Seaweed Industry In Scotland

Worksheets     19History - History

There is a lot more than meets the eye to the brown, slimy stuff we find all around our coastline and it’s been a very important part of our history for hundreds of years.

 It was part of our diet for thousands of years and even features in a poem which dates from around AD563 and was attributed to St Columba.  Dulse, a red seaweed, was traditionally eaten with oatmeal in a thick broth or served boiled and tossed in butter.

Throughout the 18th and 19th centuries seaweed was gathered for use as a fertiliser on croft lands.  It was also used in large scales in various chemical processes, such as soap and glass making.  It had to be dried out and carefully burnt in a kelp pit, which was a trench or kiln.  The product which was left was an oily bluish substance which was then shipped away to factories.  In the Outer Hebrides, the kelp industry was a crucial lifeline but after 1822 it became cheaper to import this from further afield and the Scottish industry largely collapsed.  This was a bitter blow to the economy of the Highland and Islands as the Clearances were already taking place.

The extraction of iodine from seaweed began as the burning of kelp became less commercially attractive.  This was a far more skilled process.

In 1893 the English chemist Edward Curtis Stamford, a specialist in iodine extraction, isolated alginate from seaweed.  Alginate has many uses including being used as a thickening agent in drinks, ice cream, cosmetics and as a gelling agent in jellies.  It is also used widely in the pharmaceutical industry.  Sodium alginate is used in dentistry, prosthetics and lifecasting.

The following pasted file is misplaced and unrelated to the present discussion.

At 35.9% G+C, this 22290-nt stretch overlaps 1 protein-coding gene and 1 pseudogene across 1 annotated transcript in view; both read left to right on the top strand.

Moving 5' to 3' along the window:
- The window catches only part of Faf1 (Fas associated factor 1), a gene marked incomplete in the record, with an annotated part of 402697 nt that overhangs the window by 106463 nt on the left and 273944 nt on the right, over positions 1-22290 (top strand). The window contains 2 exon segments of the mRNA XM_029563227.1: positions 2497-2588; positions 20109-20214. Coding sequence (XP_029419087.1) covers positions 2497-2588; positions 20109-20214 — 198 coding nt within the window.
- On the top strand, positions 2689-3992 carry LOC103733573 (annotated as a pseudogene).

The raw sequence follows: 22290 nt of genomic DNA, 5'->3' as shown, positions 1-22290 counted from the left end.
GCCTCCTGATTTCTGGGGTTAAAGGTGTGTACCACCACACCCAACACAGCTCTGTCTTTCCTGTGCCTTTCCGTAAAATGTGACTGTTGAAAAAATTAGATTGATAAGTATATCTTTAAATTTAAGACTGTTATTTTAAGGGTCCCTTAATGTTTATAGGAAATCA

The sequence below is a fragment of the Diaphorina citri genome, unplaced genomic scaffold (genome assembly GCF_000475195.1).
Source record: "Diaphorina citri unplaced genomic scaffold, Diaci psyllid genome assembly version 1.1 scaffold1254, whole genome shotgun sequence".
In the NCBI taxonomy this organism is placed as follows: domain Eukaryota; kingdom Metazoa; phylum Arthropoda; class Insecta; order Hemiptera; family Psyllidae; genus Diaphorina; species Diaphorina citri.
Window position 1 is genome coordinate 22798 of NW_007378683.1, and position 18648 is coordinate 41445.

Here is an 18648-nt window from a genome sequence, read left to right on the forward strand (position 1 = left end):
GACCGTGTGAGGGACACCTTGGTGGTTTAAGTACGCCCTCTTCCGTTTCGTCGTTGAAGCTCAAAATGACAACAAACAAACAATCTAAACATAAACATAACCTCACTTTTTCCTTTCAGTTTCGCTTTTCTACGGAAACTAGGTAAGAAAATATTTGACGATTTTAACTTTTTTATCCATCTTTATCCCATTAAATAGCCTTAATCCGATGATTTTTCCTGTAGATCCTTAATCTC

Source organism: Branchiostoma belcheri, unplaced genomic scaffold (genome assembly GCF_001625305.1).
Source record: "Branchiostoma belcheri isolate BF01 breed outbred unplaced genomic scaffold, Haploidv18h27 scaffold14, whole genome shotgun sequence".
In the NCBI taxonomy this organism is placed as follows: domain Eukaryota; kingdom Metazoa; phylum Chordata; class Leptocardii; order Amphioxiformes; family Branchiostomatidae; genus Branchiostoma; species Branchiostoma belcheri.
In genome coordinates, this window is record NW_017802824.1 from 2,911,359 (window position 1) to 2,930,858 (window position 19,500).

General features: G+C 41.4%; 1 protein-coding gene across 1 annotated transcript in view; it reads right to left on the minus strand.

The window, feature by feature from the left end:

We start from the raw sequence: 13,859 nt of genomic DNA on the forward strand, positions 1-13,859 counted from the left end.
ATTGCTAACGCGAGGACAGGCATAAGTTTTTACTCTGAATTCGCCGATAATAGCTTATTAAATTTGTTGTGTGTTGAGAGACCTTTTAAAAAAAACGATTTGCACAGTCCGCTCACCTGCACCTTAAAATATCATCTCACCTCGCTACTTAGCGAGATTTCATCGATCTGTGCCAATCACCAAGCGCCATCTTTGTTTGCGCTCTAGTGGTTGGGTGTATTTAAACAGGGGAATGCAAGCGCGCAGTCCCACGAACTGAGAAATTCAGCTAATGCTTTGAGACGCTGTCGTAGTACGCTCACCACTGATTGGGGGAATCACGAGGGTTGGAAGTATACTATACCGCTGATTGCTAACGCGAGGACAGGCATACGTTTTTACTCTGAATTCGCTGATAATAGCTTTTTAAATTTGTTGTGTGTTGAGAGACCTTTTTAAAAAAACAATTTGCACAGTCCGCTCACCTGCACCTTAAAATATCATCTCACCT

By the 1960’s the alginate industry was booming across the West Coast and the company Alginate Industries was very successful. 

Alginate factories were established at Sponish in North Uist in 1955 and in Keose on the Isle of Lewis in 1965.  This was in addition to local collecting across many areas like Argyll and Ayrshire.  However, Scotland could not keep up with the demand for the product and soon it was being imported from Ireland, Iceland, Norway, South Africa, Chile, and Tasmania.  In 1979 Alginate Industries was sold to a Californian company and at this time the Chinese were starting to produce alginates. The company went through various name changes and the biggest plant in Scotland finally ceased in Scotland in 2008 when the Girvan factory ceased production.

In 2006 the Hebridean Seaweed Company was established and they have a factory at Arnish, on the outskirts of Stornoway.  The company manufacture seaweed products for use in the animal feed supplement, soil enhancement, alginate and nutraceutical sectors.  There are a wide variety of small businesses currently making use of seaweed in Scotland, largely for the health food market and cosmetics.  

Many people are aware of the many benefits of seaweed, as it is incredibly rich in minerals and the industry has seen a resurgence in recent years.  It is now regarded as a ‘superfood’ and demand has increased greatly.




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